James Longstreet

    Page 1 of 50 - About 500 Essays
  • Ma James Longstreet: The Battle Of The Wilderness

    Union second corps, led by Winfield Scott Hancock, drove back the Confederates nearly a mile. James Longstreet arrived to aid the Confederates helping the fighting to be even more intense than the first day of the battle. Unfortunately for James and many others, the smoke from the canons and guns along with the early morning fog, made it almost impossible to see. This forced soldiers to fire blindly-often hitting people on their own side, which was the case of Longstreet. James Longstreet was shot by one of his own soldiers leaving his right arm completely paralyzed and left him recovering for over five months. Amazingly, Longstreet returned to duty in October 1864, protecting valuable railroad lines while he commanded troops entrenched between Richmond and the James River. This is the battle known as the Battle of the Wilderness. The Battle of the Wilderness lasted two days from May fifth to…

    Words: 1102 - Pages: 5
  • The Killer Angels Analysis

    Union Army. Shaara developed the story in the novel from the letters, journal entries, and memoirs written by the soldiers who fought the battle. One unique feature of the novel is the use of real-life characters who took part in the war including General James Longstreet, General Robert Lee, and General Chamberlain.…

    Words: 1284 - Pages: 6
  • James Longstreet: The Old Man

    lives or change the tide of battle, it was internalized and kept to themselves. They never questioned “The Old Man.” Lee’s right hand man was James Longstreet. A new breed of soldier. Filled with new ideas and having witnessed the changing face of war. Longstreet was a visionary. He envisions a different type of fighting. The style used by Lee, an in your face attack would only lead to two things: death and defeat. His efforts to convince his friend and leader to try his newer tactics are…

    Words: 1090 - Pages: 5
  • Summary Of The Killer Angels By Micheal Shaara

    officer uses. This book is separated into four sections these are; the day before, the two days of, and the day after. Each section has chapters that are written from the view of seven different characters, each character has a different importance. These characters are: The Spy, Joshua Lawrence Chamberlain, John Buford, James Longstreet, Robert E. Lee, Freemantle, and Lewis Armistead. Shaara selects four main people as the viewpoint characters and moves back and forth among them to progress the…

    Words: 766 - Pages: 4
  • Killer Angels: A Thematic Analysis

    information through interesting accounts. Shaara creates these accounts from extremely viable and reputable sources such as military and individual journals that create an exceptional level of realism throughout the book. Throughout each chapter, varying viewpoints between key individuals on each side of the battle are given that contribute to the overall depth and meaning of the book. The four main characters, John Buford, Robert E. Lee, Thomas Chamberlain and James Longstreet interact with…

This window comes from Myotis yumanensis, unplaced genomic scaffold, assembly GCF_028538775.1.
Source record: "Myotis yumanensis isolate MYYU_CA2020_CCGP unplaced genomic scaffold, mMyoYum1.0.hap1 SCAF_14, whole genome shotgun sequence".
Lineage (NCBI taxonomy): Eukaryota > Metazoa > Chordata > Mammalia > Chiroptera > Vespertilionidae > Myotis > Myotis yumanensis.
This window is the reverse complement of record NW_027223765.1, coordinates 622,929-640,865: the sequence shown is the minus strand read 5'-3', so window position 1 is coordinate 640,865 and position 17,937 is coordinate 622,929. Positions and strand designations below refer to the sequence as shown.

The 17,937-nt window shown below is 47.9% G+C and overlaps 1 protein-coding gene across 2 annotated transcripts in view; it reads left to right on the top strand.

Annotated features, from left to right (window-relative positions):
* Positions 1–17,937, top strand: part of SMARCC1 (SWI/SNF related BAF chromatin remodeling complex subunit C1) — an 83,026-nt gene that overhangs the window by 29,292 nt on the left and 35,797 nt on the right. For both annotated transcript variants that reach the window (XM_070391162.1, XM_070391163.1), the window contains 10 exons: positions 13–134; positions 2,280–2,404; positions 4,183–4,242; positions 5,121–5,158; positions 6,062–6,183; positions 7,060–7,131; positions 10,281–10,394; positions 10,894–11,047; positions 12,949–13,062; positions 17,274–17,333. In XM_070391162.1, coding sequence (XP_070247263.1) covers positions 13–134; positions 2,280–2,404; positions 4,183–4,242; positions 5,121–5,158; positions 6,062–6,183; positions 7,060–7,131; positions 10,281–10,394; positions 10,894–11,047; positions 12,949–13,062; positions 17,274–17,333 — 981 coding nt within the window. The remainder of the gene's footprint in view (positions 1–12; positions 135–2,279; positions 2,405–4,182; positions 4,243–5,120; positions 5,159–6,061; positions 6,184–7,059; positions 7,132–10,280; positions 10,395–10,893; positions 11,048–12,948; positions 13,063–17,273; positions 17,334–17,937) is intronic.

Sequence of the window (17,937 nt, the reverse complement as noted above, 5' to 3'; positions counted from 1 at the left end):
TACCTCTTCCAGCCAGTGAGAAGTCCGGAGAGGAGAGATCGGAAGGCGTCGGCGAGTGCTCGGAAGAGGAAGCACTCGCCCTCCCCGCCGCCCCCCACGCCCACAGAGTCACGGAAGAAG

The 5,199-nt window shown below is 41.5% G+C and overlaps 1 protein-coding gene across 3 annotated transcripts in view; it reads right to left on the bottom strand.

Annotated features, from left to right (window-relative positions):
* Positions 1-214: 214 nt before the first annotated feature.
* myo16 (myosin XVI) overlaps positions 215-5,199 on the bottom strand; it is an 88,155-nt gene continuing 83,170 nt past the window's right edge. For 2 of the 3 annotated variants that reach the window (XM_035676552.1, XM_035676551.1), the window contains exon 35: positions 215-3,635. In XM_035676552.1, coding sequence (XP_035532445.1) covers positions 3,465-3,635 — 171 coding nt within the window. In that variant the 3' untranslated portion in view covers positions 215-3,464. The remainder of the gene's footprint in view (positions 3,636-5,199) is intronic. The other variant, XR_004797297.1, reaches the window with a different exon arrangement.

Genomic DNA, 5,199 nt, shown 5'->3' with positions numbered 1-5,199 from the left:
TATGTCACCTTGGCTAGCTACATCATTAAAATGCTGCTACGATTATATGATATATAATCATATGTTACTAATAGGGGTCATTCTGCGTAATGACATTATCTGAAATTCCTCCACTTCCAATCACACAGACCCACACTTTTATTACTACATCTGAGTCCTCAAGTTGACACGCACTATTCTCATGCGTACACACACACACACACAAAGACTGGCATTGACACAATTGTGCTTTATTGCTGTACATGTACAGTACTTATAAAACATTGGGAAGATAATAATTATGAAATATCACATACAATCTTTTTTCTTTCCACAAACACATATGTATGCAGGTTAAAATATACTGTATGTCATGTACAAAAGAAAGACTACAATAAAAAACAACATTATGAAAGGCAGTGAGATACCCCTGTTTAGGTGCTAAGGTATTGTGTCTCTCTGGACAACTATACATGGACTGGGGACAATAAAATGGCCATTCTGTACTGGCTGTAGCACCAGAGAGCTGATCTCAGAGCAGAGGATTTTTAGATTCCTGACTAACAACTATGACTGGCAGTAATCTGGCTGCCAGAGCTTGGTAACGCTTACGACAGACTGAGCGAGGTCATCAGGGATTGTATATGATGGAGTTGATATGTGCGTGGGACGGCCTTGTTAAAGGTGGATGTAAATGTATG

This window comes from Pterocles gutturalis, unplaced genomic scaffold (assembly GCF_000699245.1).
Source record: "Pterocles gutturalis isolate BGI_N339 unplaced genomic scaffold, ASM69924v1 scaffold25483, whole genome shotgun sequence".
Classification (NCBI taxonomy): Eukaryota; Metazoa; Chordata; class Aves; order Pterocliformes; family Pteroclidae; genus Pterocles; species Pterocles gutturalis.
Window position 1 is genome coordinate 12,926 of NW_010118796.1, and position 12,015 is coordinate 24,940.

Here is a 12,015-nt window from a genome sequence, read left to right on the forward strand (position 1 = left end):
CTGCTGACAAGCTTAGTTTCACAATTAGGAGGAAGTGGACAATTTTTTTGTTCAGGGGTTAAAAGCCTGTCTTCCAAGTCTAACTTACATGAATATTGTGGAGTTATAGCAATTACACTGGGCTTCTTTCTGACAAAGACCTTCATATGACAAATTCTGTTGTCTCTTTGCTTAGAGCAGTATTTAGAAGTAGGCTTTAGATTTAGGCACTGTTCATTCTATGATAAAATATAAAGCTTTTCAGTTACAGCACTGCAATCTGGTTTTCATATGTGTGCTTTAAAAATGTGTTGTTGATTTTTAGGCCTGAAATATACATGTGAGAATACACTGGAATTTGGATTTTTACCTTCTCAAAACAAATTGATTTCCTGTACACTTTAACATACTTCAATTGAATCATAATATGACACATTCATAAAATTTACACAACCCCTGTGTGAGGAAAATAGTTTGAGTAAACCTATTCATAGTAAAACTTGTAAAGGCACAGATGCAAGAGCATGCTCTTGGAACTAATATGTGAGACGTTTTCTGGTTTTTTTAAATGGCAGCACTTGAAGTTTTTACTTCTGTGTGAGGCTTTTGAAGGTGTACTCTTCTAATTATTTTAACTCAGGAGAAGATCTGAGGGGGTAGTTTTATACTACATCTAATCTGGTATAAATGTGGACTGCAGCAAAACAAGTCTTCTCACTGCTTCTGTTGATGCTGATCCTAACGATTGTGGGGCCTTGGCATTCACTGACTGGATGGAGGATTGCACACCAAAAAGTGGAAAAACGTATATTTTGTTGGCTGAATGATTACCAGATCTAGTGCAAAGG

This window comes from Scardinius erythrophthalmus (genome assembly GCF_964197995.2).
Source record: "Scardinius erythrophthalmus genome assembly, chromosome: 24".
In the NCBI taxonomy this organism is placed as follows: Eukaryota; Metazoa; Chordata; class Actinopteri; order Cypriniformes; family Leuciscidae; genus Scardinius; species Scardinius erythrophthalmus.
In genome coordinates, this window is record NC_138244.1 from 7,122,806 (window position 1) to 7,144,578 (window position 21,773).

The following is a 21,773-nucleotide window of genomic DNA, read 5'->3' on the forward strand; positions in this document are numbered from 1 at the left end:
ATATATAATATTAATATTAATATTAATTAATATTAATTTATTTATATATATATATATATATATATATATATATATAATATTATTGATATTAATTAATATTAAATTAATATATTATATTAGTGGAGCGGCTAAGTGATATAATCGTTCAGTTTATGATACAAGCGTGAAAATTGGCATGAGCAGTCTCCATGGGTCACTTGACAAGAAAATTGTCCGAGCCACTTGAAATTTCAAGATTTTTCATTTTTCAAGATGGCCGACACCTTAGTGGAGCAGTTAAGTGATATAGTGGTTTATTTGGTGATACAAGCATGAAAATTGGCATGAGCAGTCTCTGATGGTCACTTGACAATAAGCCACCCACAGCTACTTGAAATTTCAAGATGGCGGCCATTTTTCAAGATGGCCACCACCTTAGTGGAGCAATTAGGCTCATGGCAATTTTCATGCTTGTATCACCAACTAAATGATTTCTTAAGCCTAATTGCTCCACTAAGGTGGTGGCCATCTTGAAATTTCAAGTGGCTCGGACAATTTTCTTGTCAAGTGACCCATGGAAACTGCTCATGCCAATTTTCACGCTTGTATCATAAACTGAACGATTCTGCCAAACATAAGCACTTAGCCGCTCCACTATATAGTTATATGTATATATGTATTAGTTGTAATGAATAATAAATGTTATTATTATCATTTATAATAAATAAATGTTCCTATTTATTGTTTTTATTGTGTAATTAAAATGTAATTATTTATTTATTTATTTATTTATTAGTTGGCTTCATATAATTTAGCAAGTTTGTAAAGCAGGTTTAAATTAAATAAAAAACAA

Words: 1734 - Pages: 7
  • The Killer Angels Summary

    America’s history should be treasured and “The Killer Angels” does exactly that even if a small amount is fiction. The first section was my favorite because it sets the setting, people, and tone of the story. The Confederate and Union armies are depicted, with information on their size, morale, beliefs, and objectives. Major leaders are introduced, including General Robert E. Lee, General James Longstreet, Brigadier General John Buford, and Colonel Joshua Chamberlain. The setting is…

    Words: 1078 - Pages: 5
  • Analysis Of Michael Shaara's The Killer Angels

    sees the formulation and execution of plans, as well as, the reactions of the soldiers. Shaara explains the process to which generals will justify their actions and decisions during war based on tactics that will result in glory. These tactics led to a blindness towards achieving a more practical victory. He supports this claim by giving an insight into the feelings and justification for the actions between the Union and the Confederates, the emotions of the officers to emphasize the reality…

    Words: 1737 - Pages: 7
  • The Weaknesses In The Battle Of Gettysburg

    frequent mistakes, yet the South’s faults were far more fatal. These faults were the cause of the south’s loss of the battle, and the consequences that followed. The first disastrous mistake made by the South, was their faith in Jeb Stuart. Longstreet and the other generals in the Confederate army relied heavily on Stuart to tell them the locations of the Union army. Stuart failed to send them any information about the Union location. Finally, Longstreet and the other generals realized what…

    Words: 916 - Pages: 4
  • Who Was Longstreet To Blame For The Confederate Defeat At Gettysburg?

    In order to check the furious fighting on the left, Meade moved troops in from his extreme right as reinforcements. This shift in the Union line brings up the third point of interest. While the left flank was under heavy attack from Longstreet, the right was supposed to be under pressure from Ewell's attack. The plans were simple; when Ewell heard Longstreet's guns, his orders were to attack. A unified assault would have weakened the defenses on the Union left by keeping the right busy and…

    Words: 2025 - Pages: 9
  • The Battle Of Gettysburg: Turning Point Of American Civil War

    number of casualties. However, this failure could be easily avoided by correcting the tactics. General Lee and General Longstreet had several disagreements on tactics, respectively, the day before the battle, the first day of the battle and the second day of the battle; Lee insisted to fight enemy at Gettysburg, but…

    Words: 1303 - Pages: 6
  • Previous
    Page 1 2 3 4 5 6 7 8 9 50

Related Topics:

Popular Topics: